Overview of DVT & Pulmonary Embolism
Deep venous thrombosis (DVT), also called deep vein thrombosis, is a condition in which a blood clot (thrombus) develops in one or more of the deep veins, usually in the legs or arms. When this occurs, the blood clot, or a portion of the clot, can travel to the lung and block one of the branches of the pulmonary artery. This serious condition is called pulmonary embolism.
Blood clots also can form in veins that are near the skin's surface. This condition is called superficial venous thrombosis or phlebitis. Superficial blood clots do not cause pulmonary embolism. Inflammation of the vein in conjunction with a blood clot is called thrombophlebitis.
Deep vein thrombosis occurs most often in the deep veins of the legs (e.g., pelvis, thighs, knees, calves). The condition can occur as a result of damage to the vein lining, the disruption of normal blood flow (stasis), or with no known cause.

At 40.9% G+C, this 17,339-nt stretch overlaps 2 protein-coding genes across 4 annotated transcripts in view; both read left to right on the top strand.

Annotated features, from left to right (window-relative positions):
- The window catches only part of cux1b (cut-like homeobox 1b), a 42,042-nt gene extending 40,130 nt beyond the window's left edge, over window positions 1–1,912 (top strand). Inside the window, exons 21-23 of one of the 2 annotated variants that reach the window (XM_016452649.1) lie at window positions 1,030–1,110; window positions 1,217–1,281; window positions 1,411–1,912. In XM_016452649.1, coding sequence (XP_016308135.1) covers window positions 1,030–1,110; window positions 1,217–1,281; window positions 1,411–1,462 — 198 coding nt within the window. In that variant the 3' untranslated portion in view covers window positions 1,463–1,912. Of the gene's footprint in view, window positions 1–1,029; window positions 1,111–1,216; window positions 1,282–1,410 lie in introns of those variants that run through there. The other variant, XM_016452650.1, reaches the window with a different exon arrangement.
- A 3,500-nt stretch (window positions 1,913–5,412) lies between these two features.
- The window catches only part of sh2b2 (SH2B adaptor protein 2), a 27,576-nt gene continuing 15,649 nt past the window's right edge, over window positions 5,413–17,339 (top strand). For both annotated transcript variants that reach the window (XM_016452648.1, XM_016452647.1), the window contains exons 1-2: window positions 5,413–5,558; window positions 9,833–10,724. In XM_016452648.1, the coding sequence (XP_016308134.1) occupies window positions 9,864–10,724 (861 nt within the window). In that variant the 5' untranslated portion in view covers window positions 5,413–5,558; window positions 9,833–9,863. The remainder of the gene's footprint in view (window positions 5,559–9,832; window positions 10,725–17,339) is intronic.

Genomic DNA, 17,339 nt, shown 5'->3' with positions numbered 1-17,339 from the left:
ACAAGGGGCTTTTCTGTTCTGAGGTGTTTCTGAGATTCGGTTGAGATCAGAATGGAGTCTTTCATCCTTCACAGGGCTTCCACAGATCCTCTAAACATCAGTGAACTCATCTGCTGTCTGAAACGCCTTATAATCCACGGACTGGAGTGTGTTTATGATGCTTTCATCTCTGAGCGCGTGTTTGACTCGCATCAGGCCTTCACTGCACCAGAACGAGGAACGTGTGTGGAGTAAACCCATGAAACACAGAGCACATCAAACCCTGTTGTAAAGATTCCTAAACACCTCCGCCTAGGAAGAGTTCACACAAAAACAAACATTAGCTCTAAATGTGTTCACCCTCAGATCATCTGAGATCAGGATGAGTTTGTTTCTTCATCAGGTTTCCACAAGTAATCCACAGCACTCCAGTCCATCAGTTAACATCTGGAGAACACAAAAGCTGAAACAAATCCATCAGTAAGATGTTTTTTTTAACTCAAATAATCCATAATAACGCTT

Patients who are inactive (e.g., following surgery) are at increased risk for developing deep vein thrombosis. Factors that increase the risk for pulmonary embolism include obesity, pregnancy, and surgery. Inherited (genetic) risk factors also may be associated with DVT and pulmonary embolism.
DVT/Pulmonary Embolism Incidence & Prevalence
Because DVT often resolves on its own without treatment, the exact incidence of the condition is unknown. Deep venous thrombosis is more common in patients over the age of 40. Incidence of pulmonary embolism doubles every 10 years after the age of 60.
In the United States, approximately 20–70 percent of patients who are hospitalized develop DVT. Deep vein thrombosis and pulmonary embolism are leading causes for preventable deaths in hospitalized patients. Pulmonary embolism causes about 200,000 deaths in the United States each year.